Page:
Walk raises $3,001 for W. Side library

By Elise Mckeown Skolnick

YOUNGSTOWN — In a bid to keep the West Branch library open, residents pledged to raise money for its upkeep.

At a meeting of the West Side Coalition on Tuesday, they kept that promise.

Faced with a 20 percent decrease in funding from the state and after making other cuts, the building and sites committee of the Public Library of Youngstown and Mahoning County in June recommended closing the West Side branch as a cost-cutting measure.

Instead, members of the board of trustees voted to give Youngstown Councilwoman Carol Rimedio-Righetti, D-4th, time to work with her constituents to raise money to help defray the cost of keeping the branch open.

Ken and Shannon Bullen, owners of The Handle Bar on Mahoning Avenue, spearheaded an effort to raise money to keep the branch open. Other West Side taverns jumped on board, and in 45 days, the West Side Walk was a reality.

About 175 people paid $20 to participate, Ken Bullen said.

“And we all did a walk,” he said. “We spent a half-hour at each place. Free food at each bar. We’re just trying to keep the library open for the West Side.”

The library’s very important for the children, Bullen added.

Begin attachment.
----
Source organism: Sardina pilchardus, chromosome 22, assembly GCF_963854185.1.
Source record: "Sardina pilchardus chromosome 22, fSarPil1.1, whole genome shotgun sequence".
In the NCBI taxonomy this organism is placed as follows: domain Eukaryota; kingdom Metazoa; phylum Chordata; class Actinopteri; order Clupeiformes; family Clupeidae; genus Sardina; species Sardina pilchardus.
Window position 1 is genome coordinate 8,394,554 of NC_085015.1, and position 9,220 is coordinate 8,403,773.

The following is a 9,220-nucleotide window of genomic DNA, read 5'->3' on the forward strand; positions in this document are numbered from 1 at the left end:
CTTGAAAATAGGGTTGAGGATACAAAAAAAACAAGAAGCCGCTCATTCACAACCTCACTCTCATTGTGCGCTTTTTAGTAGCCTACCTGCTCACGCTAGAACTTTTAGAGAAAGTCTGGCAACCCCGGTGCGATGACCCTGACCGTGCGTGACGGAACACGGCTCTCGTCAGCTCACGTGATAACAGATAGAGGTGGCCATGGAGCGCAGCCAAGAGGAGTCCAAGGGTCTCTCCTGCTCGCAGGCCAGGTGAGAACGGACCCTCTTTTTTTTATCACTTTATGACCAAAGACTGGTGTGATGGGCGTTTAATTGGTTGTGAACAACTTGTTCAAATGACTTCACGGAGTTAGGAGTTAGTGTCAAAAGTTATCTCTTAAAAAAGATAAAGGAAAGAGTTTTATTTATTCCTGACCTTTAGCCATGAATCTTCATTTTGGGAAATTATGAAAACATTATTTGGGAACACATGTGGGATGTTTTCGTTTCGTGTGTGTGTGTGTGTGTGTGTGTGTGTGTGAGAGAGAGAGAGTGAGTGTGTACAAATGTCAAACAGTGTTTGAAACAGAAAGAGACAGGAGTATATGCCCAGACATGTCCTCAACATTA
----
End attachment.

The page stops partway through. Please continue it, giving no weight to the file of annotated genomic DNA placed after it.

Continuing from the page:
“I mean, kids are our future,” he said. “And a lot of elderly people use it, too.”

Bullen presented a check for $3,001 to Carlton Sears, library director.

At this point, Sears said, there are no plans to close the West Branch library.

The strategic plan that suggested closing that facility was adopted in 2004.

“We’re going to be going back and reassessing it, given all the changes that happened in 2009,” Sears said. He expects that process to be complete around March.

Jackie Leson, a West Side resident and member of the West Side Coalition, said, “We are still the working people of Youngstown. And we pay the most taxes. Our property taxes and everything. And then they want to close everything. And I am totally against that.”

The check presented to Sears shows the commitment of West Side residents, she said.

“We’re a fighting side of town,” Leson said.

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